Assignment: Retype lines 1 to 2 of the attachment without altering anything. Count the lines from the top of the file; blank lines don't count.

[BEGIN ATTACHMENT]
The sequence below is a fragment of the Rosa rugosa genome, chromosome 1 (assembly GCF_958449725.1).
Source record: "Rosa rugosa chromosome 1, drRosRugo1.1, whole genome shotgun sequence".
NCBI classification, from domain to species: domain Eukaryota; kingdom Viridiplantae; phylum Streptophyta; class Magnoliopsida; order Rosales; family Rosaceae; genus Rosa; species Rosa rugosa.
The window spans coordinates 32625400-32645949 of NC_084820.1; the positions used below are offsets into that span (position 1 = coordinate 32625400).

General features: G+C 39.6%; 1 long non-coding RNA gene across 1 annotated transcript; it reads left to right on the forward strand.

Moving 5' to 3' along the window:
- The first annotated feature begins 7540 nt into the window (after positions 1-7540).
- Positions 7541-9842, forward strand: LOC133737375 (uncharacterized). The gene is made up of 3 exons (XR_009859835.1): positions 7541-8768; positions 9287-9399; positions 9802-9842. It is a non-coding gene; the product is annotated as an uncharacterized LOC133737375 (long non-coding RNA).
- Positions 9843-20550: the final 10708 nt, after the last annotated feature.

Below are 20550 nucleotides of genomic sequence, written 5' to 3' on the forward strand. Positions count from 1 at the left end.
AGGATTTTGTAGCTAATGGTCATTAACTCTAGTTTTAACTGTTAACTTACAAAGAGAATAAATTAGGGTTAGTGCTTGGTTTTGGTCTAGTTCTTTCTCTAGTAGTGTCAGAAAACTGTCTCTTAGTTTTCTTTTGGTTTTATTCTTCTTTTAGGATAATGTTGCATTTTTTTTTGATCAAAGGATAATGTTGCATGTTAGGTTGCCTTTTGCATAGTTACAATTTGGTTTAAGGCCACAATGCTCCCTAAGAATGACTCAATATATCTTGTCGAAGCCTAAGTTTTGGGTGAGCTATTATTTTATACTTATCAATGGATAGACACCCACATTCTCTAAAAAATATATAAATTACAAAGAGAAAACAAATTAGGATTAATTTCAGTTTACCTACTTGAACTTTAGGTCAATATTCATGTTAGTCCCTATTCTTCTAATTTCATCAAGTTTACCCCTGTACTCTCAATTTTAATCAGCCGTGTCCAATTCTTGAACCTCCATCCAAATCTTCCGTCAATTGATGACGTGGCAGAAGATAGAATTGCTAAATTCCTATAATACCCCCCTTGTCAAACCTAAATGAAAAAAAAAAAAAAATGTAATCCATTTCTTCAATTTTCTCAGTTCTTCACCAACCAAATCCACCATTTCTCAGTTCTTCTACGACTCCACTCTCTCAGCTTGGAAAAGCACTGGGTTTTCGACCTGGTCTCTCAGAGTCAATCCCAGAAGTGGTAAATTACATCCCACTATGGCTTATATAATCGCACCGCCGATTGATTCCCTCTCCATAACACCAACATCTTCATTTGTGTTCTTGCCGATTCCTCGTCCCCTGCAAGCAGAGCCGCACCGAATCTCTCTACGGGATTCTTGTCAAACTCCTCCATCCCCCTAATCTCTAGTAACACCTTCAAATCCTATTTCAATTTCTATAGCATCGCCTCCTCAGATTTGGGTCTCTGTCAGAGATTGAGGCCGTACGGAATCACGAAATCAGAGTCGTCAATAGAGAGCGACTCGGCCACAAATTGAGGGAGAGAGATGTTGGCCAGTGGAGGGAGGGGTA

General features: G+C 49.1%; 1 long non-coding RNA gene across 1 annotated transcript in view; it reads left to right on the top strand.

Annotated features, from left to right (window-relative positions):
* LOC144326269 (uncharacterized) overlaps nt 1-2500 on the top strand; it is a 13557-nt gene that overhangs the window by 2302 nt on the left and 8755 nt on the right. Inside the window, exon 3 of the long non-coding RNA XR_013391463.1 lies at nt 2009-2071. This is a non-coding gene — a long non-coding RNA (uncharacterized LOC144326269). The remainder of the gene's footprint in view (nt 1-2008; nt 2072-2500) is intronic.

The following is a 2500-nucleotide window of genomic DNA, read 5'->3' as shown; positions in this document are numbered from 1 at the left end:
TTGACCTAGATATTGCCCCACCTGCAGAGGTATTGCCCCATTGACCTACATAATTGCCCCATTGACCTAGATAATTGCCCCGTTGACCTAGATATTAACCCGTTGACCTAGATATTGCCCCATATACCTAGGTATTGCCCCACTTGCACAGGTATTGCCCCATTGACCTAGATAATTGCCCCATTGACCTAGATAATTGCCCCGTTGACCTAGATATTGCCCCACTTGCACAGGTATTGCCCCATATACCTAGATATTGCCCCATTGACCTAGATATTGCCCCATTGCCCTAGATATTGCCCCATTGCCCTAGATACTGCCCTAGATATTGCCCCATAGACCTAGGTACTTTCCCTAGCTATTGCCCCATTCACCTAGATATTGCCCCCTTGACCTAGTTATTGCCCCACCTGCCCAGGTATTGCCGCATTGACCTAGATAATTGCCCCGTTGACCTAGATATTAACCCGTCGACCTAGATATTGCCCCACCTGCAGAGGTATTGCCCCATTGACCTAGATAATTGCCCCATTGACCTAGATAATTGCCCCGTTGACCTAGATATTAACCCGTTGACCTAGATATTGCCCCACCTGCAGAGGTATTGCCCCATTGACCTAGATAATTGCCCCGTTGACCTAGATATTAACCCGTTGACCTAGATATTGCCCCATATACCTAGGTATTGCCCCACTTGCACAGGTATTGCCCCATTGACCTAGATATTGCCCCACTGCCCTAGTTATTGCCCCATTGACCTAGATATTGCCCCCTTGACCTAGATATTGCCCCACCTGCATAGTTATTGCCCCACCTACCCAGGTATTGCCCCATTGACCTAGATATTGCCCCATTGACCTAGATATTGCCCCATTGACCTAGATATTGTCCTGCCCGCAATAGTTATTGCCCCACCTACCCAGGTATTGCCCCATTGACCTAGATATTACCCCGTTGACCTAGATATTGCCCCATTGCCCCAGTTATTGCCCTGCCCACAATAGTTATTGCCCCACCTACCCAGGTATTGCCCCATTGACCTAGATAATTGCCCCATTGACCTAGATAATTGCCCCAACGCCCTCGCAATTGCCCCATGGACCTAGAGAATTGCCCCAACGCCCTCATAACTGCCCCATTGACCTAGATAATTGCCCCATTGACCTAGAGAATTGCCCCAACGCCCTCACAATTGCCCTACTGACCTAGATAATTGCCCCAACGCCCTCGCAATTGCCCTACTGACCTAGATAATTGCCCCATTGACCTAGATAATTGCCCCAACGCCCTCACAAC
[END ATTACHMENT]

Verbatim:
The sequence below is a fragment of the Rosa rugosa genome, chromosome 1 (assembly GCF_958449725.1).
Source record: "Rosa rugosa chromosome 1, drRosRugo1.1, whole genome shotgun sequence".